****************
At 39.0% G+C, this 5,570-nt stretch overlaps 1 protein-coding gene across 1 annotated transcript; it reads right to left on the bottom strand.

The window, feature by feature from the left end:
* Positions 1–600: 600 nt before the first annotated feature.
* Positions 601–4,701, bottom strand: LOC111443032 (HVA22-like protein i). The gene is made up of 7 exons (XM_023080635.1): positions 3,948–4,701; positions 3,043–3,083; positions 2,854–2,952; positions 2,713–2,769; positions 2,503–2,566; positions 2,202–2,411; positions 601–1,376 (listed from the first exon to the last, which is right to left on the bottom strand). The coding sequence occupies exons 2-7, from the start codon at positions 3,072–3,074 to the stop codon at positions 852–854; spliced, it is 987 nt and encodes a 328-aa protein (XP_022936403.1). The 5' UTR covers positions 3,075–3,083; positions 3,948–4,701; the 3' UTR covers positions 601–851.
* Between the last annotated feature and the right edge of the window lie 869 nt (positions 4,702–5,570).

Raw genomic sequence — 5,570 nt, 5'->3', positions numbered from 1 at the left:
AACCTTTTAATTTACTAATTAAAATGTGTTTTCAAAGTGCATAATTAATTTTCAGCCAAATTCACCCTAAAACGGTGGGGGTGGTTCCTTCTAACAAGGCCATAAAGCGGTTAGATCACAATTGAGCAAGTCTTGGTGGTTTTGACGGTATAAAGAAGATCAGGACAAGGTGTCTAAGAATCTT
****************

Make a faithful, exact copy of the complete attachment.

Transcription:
At 39.0% G+C, this 5,570-nt stretch overlaps 1 protein-coding gene across 1 annotated transcript; it reads right to left on the bottom strand.

The window, feature by feature from the left end:
* Positions 1–600: 600 nt before the first annotated feature.
* Positions 601–4,701, bottom strand: LOC111443032 (HVA22-like protein i). The gene is made up of 7 exons (XM_023080635.1): positions 3,948–4,701; positions 3,043–3,083; positions 2,854–2,952; positions 2,713–2,769; positions 2,503–2,566; positions 2,202–2,411; positions 601–1,376 (listed from the first exon to the last, which is right to left on the bottom strand). The coding sequence occupies exons 2-7, from the start codon at positions 3,072–3,074 to the stop codon at positions 852–854; spliced, it is 987 nt and encodes a 328-aa protein (XP_022936403.1). The 5' UTR covers positions 3,075–3,083; positions 3,948–4,701; the 3' UTR covers positions 601–851.
* Between the last annotated feature and the right edge of the window lie 869 nt (positions 4,702–5,570).

Raw genomic sequence — 5,570 nt, 5'->3', positions numbered from 1 at the left:
AACCTTTTAATTTACTAATTAAAATGTGTTTTCAAAGTGCATAATTAATTTTCAGCCAAATTCACCCTAAAACGGTGGGGGTGGTTCCTTCTAACAAGGCCATAAAGCGGTTAGATCACAATTGAGCAAGTCTTGGTGGTTTTGACGGTATAAAGAAGATCAGGACAAGGTGTCTAAGAATCTT